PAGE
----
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Jul 23, 2009

Sculptor Chris Gilmour upcycles humble cardboard boxes into full-scale likenesses from everyday life.

By FLYP Staff

There are no wooden or metal frames holding up Chris Gilmour’s sculptures, and yet his Fiat and Model A Ford look like they just rolled off the assembly line. Turning trash into treasure, the artist cuts, forms and glues discarded cardboard boxes into amusing takes on the upcycling process.

His recreations of objects that we all take for granted feature a painstaking attention to detail. For that extra satirical wink, Gilmour often leaves the original logos on his cardboard visible, and in one piece a cathedral is adorned with the corporate stamp of a feminine hygiene product.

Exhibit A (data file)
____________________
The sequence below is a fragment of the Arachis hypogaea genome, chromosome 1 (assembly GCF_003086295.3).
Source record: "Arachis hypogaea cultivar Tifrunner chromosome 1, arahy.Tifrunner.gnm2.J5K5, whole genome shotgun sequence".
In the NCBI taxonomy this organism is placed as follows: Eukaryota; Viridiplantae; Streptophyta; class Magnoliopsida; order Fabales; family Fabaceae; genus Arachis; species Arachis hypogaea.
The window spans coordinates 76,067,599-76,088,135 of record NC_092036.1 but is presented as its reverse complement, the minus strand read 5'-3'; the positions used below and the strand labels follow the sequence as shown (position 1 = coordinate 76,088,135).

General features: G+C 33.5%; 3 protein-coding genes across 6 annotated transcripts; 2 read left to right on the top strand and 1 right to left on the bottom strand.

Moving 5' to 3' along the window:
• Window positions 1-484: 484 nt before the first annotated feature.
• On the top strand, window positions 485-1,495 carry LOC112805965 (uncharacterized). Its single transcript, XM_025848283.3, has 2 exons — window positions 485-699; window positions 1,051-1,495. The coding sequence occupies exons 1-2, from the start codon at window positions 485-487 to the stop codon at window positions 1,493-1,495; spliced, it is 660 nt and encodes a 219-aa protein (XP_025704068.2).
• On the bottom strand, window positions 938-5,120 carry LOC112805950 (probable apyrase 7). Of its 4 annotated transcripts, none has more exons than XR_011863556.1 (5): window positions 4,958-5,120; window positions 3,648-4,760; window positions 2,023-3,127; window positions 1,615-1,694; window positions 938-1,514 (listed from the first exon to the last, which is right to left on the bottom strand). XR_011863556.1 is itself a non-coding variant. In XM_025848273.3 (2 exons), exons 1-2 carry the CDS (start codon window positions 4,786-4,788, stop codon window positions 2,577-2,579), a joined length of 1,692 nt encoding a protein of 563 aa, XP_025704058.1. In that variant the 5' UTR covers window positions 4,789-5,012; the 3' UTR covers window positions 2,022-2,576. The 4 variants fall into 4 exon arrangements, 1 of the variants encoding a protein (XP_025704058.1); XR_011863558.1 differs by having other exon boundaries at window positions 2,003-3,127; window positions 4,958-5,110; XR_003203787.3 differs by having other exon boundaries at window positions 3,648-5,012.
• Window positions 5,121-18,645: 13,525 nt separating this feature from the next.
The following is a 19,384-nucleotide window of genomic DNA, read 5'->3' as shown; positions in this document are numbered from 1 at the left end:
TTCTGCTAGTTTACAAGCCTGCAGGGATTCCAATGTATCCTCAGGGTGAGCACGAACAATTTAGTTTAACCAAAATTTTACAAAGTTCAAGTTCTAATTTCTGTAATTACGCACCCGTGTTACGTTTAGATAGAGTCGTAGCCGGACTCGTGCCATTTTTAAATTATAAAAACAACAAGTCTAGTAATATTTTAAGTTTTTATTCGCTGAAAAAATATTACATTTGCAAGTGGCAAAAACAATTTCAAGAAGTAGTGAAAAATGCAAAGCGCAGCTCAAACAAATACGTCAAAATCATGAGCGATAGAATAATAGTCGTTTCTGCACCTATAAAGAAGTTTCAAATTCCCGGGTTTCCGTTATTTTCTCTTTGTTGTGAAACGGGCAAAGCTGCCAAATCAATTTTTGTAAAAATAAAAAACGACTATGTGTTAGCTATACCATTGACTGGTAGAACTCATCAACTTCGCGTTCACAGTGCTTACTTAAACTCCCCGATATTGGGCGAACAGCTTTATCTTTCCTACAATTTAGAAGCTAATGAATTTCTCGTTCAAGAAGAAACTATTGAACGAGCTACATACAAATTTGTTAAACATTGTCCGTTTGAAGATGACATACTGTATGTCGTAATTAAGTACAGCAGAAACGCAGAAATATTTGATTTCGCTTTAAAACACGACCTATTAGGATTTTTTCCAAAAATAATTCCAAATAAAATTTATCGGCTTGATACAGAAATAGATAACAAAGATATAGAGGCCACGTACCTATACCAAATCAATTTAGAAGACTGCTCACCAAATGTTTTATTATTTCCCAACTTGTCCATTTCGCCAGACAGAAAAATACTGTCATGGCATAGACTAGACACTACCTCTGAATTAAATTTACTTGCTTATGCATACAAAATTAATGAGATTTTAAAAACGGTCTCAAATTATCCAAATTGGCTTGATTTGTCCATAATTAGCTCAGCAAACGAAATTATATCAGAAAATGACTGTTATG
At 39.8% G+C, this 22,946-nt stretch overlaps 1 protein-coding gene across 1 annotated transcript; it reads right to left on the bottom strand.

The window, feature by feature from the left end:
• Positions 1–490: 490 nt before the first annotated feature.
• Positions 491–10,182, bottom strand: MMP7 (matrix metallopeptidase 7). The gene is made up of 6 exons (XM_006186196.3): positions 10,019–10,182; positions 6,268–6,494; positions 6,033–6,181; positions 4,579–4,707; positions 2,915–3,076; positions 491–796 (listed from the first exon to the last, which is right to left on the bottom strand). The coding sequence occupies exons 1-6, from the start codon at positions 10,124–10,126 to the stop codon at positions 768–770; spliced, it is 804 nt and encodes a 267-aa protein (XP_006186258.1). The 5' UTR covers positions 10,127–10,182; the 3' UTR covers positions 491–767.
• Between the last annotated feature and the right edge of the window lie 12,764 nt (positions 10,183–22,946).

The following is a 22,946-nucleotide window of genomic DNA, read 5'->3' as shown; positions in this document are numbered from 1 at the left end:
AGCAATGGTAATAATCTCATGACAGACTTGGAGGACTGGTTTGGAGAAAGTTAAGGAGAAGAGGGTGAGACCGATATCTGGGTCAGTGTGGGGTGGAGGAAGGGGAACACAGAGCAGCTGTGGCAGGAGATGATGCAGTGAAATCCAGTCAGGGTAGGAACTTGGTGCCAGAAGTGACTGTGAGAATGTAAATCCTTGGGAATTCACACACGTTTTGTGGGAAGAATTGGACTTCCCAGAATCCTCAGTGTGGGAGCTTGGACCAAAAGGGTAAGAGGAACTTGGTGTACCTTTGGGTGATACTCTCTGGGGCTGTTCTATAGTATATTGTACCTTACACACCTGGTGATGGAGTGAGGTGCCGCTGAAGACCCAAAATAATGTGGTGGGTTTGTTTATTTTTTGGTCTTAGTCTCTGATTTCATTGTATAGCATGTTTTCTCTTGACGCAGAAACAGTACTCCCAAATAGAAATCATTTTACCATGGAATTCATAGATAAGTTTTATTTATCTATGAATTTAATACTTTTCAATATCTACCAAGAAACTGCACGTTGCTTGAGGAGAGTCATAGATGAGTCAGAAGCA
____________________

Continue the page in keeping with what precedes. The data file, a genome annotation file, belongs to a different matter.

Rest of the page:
Originally born in Stockport, England, the sculptor has been living and working in Udine, Italy for the past few years, and is represented by a gallery in Padua called Perugi Artecontemporanea.

His studio is littered with the tools of his unique trade; instead of scraps of marble and traces of plaster littering his studio floor, rolls of cardboard and bottles of glue rest on tables. The results of his labor have ended up in solo and group shows around the world, including most recently a solo exhibition at the San Jose Museum of Art, titled This End Up: The Art of Cardboard.

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